When we talk about the medicinal benefits of marijuana, those who disapprove of its use tend to roll their eyes. But the fact is, this powerful plant has numerous potential applications in healthcare and pain management in particular. A new study has once again demonstrated that the vilified plant can safely and effectively treat general pain along with the painful symptoms of neuropathy.
Neuropathy is damage to the nervous system – particularly the peripheral nervous system (not including the brain and spinal cord). It is characterized by pain and numbness especially in the hands and feet, and is often the result of diabetes. Neuropathy can also be caused by injuries, toxic exposure, infections, and more.
This latest study was conducted by researchers at the University of California Davis Medical Center and was published in The Journal of Pain. It was a double-blind, placebo-controlled, crossover study that looked at the effectiveness of using vaporized, inhaled cannabis in 39 participants. These participants were experiencing neuropathic pain despite having tried traditional treatments (like opiate drugs). All participants continued to take their prescribed medications throughout the 4 week study period.
Researchers gave participants doses of cannabis with moderate THC levels (3.53 percent) or low THC levels (1.29 percent). (THC, or tetrahydrocannabinol, is the plant’s primary psychoactive chemical). Some also received a placebo with no THC. They found both doses of cannabis to be effective in reducing pain significantly.
“Both the low and medium doses proved to be salutary analgesics for the heterogeneous collection of neuropathic pain conditions studied. Both active study medications provided statistically significant 30% reductions in pain intensity when compared to placebo,” stated the researchers.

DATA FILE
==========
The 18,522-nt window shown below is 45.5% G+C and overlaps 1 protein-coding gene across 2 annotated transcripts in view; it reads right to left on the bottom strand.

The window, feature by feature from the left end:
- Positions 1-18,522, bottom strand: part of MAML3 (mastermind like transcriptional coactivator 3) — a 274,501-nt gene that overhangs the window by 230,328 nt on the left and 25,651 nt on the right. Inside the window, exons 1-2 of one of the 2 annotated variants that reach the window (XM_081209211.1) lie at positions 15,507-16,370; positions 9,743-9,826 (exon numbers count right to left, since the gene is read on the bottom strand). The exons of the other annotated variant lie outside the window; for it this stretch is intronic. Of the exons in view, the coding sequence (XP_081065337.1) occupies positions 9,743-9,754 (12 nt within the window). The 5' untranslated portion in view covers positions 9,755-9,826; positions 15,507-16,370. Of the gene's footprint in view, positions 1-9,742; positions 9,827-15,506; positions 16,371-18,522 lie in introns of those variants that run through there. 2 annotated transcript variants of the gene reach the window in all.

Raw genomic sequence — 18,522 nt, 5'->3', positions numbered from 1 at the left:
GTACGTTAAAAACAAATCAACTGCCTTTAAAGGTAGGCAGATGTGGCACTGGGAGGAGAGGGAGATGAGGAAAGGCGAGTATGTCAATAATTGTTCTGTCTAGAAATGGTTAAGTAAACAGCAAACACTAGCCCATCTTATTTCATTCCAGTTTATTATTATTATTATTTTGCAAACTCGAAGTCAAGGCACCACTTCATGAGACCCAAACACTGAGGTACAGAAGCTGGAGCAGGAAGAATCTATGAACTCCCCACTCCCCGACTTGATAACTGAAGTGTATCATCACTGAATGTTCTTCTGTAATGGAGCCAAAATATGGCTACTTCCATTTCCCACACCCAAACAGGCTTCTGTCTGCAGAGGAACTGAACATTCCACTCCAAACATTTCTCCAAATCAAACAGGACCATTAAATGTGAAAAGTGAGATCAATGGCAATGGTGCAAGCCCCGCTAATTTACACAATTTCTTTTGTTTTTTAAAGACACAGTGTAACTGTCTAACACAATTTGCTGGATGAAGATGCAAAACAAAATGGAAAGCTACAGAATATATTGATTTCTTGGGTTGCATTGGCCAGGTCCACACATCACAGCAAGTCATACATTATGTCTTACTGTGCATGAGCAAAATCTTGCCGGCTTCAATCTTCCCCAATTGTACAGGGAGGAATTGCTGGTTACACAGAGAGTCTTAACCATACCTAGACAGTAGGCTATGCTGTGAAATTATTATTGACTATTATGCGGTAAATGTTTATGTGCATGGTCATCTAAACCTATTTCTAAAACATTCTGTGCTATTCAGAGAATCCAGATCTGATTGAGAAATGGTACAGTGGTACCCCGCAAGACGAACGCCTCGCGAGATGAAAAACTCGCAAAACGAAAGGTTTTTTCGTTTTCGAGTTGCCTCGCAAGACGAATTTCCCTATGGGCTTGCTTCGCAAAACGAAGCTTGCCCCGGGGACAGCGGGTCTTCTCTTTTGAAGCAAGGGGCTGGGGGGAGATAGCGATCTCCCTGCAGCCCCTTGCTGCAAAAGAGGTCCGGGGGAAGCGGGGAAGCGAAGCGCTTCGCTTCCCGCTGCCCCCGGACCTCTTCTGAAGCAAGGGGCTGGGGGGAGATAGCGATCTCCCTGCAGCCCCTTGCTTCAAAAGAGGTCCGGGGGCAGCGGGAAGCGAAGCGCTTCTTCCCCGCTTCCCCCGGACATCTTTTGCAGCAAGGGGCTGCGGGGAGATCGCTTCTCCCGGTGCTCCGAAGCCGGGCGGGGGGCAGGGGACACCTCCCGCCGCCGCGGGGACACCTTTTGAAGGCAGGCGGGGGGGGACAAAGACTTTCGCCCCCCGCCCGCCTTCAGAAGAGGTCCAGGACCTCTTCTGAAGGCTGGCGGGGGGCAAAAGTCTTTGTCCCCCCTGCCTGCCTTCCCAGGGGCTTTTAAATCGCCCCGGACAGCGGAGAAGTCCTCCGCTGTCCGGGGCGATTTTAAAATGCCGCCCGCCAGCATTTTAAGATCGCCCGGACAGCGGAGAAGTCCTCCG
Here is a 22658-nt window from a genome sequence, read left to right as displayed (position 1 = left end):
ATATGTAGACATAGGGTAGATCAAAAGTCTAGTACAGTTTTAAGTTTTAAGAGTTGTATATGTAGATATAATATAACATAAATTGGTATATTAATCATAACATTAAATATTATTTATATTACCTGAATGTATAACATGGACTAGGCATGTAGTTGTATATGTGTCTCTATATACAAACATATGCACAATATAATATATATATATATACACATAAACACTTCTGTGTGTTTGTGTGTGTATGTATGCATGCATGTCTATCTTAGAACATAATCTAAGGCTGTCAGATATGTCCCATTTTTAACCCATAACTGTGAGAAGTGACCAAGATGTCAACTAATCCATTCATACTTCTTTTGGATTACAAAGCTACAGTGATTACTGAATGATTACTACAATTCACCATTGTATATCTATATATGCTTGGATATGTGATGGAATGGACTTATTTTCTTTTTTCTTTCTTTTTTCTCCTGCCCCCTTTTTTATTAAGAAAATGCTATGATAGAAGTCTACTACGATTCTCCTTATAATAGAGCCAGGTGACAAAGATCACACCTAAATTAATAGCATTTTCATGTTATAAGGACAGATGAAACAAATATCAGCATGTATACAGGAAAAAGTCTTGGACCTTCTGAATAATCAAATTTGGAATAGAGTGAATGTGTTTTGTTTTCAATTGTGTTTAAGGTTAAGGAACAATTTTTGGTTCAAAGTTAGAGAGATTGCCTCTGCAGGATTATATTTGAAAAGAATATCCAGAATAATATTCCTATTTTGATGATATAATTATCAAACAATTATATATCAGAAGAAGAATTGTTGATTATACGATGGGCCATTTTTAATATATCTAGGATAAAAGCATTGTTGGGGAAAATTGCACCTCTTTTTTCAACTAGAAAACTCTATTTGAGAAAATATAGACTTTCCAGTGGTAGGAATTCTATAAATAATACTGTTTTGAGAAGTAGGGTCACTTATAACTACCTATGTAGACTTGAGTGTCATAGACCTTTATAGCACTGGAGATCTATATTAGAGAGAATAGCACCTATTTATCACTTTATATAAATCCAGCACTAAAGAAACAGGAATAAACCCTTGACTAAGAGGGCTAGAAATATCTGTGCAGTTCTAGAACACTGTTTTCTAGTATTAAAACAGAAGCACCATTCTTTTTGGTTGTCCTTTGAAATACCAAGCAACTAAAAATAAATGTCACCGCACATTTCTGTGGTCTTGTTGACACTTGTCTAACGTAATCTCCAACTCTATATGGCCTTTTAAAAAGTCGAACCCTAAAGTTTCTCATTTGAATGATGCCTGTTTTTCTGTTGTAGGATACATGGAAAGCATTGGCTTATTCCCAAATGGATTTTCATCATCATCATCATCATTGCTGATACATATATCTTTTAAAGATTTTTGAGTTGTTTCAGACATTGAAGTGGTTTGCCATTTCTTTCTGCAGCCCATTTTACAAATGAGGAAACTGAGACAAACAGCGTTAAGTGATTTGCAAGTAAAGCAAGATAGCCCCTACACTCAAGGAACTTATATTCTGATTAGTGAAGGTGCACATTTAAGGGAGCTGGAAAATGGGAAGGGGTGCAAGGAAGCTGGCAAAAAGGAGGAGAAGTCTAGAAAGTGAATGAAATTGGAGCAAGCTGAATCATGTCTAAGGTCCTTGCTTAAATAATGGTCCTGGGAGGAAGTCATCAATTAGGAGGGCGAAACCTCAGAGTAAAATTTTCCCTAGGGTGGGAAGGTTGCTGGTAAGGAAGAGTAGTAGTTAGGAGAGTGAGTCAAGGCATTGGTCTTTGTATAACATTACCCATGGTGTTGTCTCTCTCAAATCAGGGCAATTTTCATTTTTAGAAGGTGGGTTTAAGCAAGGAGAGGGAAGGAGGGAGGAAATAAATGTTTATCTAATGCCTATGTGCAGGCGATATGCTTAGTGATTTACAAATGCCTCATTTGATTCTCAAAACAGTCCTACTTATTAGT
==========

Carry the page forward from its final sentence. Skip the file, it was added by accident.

This is far from the first study to illustrate the pain-relieving benefits of cannabis. In fact, cannabis (even in THC-free form, or free of psychoactive effects) has been identified as a powerful pain reliever in more than 80 peer-reviewed studies. Still, the herb is classified as dangerous by the U.S. government.
Why is marijuana still illegal? Opponents of medicinal marijuana (including the federal government) say the research isn’t enough. It isn’t clear what they would like to see in marijuana studies, but it’s beginning to look like they want the impossible. It seems they would rather Americans continue consuming addictive prescription pain medications than use a plant.
According to AlterNet, sales of opiate pain pills have tripled since 1999. Oxycodone (one of the more popular choices on the legal and illegal market) has increased from 8.3 tons in 1997 to a whopping 105 tons in 2011. Overdose deaths are similarly climbing as is the number of people addicted to these substances. To date, no one has died from a marijuana overdose.
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